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Abbott to take methodically approach -

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EMMA ALBERICI, PRESENTER: Tony Abbott is taking a methodical approach to the early days of his prime ministership as he waits for the future Senate to take shape.

He's indicated he won't resume Parliament until as late as November and faces an uphill battle to get his agenda passed until the middle of next year when new senators are sworn in.

Meanwhile, as we've heard, Labor in-fighting has already erupted as the vanquished party searches for a new leader.

Political correspondent Tom Iggulden has more from Canberra.

TOM IGGULDEN, REPORTER: A word of warning for Prime Minister-elect Abbott from a beaten foe:

KELVIN THOMSON, LABOR MP: Don't try and swamp the airwaves, don't fall for the 24/7 media cycle.

TOM IGGULDEN: The Coalition leader's giving every indication of taking that advice, with just a brief picture opportunity for the cameras ...

TONY ABBOTT, PRIME MINISTER-ELECT: I don't think any opposition has been as well-prepared to become a government as we have been.

TOM IGGULDEN: ... and a couple of phone interviews on FM radio. Tony Abbott won't recall Parliament until October at the earliest.

TONY ABBOTT (on Radio 2UE): The last thing I want to do is to rush the Parliament back for a photo opportunity before the substance of the work is there for it to do.

CHRIS BOWEN, LABOR MP: I thought we had an emergency on our borders and a crisis in our budget and I thought there was gonna be emergency legislation brought in in days and there was gonna be trips to Indonesia. Apparently everything's not all that urgent.

TOM IGGULDEN: Part of the likely reason for the lack of urgency: until next July, a hostile Senate where the Greens and Labor can block Coalition legislation, including the repeal of the carbon tax.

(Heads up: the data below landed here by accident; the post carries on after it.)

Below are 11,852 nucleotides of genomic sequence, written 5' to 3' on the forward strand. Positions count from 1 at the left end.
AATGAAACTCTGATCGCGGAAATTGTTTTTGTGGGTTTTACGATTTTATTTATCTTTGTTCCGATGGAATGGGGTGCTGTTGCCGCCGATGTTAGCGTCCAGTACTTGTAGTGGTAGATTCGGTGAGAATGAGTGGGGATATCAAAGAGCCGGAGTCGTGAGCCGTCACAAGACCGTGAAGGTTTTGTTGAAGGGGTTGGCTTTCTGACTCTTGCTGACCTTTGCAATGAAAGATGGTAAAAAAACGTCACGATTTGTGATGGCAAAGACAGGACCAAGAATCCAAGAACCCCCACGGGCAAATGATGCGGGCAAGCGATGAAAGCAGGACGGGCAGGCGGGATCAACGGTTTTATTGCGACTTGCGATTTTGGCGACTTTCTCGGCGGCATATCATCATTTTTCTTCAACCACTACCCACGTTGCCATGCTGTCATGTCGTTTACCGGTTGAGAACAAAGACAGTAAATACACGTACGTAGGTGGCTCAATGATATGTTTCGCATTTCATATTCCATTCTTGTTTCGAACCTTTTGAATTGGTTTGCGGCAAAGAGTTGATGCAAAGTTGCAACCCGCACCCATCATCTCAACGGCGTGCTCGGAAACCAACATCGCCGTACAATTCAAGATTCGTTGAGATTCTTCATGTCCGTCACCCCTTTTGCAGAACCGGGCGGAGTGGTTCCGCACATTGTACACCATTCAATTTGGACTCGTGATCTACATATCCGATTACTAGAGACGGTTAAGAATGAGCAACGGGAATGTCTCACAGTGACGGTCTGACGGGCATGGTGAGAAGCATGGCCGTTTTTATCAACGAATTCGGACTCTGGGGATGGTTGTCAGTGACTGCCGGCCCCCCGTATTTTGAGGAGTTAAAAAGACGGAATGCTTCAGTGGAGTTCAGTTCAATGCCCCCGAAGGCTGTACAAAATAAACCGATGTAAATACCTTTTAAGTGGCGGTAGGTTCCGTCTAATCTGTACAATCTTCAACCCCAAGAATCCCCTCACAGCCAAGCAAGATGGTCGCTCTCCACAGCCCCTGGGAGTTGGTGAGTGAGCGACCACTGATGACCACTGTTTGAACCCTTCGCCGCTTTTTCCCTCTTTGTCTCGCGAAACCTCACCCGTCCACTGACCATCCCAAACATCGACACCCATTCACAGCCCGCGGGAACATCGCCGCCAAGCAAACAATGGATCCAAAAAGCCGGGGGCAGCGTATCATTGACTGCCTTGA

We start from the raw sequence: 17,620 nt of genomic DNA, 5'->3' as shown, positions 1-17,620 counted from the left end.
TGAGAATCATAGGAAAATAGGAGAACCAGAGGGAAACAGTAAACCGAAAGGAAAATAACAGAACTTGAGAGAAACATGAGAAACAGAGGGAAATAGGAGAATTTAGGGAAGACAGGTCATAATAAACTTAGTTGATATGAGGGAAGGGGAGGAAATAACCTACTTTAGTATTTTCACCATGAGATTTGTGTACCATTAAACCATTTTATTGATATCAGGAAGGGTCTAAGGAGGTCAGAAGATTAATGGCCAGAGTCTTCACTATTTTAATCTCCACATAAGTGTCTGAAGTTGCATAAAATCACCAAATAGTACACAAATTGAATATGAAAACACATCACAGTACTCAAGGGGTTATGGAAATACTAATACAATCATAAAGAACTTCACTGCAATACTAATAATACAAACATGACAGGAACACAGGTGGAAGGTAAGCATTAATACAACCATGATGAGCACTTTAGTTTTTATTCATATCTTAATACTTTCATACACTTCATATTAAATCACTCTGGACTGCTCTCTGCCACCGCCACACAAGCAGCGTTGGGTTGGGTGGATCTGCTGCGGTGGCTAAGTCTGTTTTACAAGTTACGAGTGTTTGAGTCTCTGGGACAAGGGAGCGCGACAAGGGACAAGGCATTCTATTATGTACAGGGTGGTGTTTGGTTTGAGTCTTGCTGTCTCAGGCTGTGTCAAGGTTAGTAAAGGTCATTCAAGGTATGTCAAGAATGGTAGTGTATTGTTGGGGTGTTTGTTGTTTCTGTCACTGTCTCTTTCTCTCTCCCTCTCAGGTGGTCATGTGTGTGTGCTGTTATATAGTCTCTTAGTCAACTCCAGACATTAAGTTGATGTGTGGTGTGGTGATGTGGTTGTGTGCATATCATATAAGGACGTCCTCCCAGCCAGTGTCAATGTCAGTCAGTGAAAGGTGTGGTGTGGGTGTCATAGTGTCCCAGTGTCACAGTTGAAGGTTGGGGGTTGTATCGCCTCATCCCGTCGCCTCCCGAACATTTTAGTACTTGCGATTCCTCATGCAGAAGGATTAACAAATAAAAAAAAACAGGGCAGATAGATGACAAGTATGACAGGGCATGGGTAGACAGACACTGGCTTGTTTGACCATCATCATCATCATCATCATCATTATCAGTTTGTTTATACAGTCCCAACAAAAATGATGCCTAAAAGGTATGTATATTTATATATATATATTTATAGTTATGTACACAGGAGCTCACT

CHRIS BOWEN: The Labor Party believes that climate change is real. The Labor Party believes that we need to do something about it. The Labor Party believes that a market mechanism is the best way to do that and we won't be walking away from those beliefs.

TOM IGGULDEN: Next year's new Senate is looking messy with a slew of micro and minor parties set to make their presence felt in Canberra. For many, policy platforms are ambiguous.

CLIVE PALMER, PALMER UNITED PARTY: Happiness. Love. Friendship. All those sort of things that make life worth living. A smile on a face of a child.

TOM IGGULDEN: The Palmer United Party's committed to repealing the carbon tax, but its leader is already signalling he'll be no pushover.

CLIVE PALMER: Well our policy is to repeal the carbon tax and to refund the money from the day it was introduced. The Coalition's policy, I understand it, is to repeal the tax but not to refund the amount of money raised by it.

TOM IGGULDEN: Tony Abbott says his future government's mandate will need to be respected by everyone in Parliament.

TONY ABBOTT (on Radio 2UE): Once you're in the Parliament, it's important then to earn the respect of your colleagues and let's see how every member of the Parliament does that.

TOM IGGULDEN: Respect among Labor colleagues is a continuing problem for that party, with Kevin Rudd still dividing opinion between those who think his return to the leadership kept Labor viable ...

CHRIS BOWEN: The Labor Party owes Kevin Rudd a debt of gratitude that he put his name forward and was available.

TOM IGGULDEN: ... and those who think he was the problem in the first place.

CRAIG EMERSON, RETIRING LABOR MP: The election was a disaster for Labor and Kevin Rudd's continuing presence in the parliamentary Labor Party will see him do what he has always done, and that is willingly, wilfully recklessly destabilise Labor leaders.

TOM IGGULDEN: But one key Rudd ally says he will stay.

KIM CARR, OUTGOING TRADE MINISTER: And he's made it very clear to me that his intention is to get on with the job of being the Member for Griffiths and get on with representing his electors.

CHRIS BOWEN: If he chose to stay in Parliament, I think he could continue to make a contribution, quite appropriately.

JOURNALIST: On the frontbench?

CHRIS BOWEN: That's entirely a matter for him and the new leader.

TOM IGGULDEN: Anthony Albanese and Bill Shorten are frontrunners to become leader after a third potential candidate pulled out.

CHRIS BOWEN: I took the decision at this time that it was best that I not put my name forward.

TOM IGGULDEN: But recriminations in Labor haven't just been restricted to former caucus colleagues; there's also been finger-pointing among campaign strategists, blaming each other for the disastrous decision to use sexed-up Treasury numbers to attack Coalition policy costings.

Tom Iggulden, Lateline.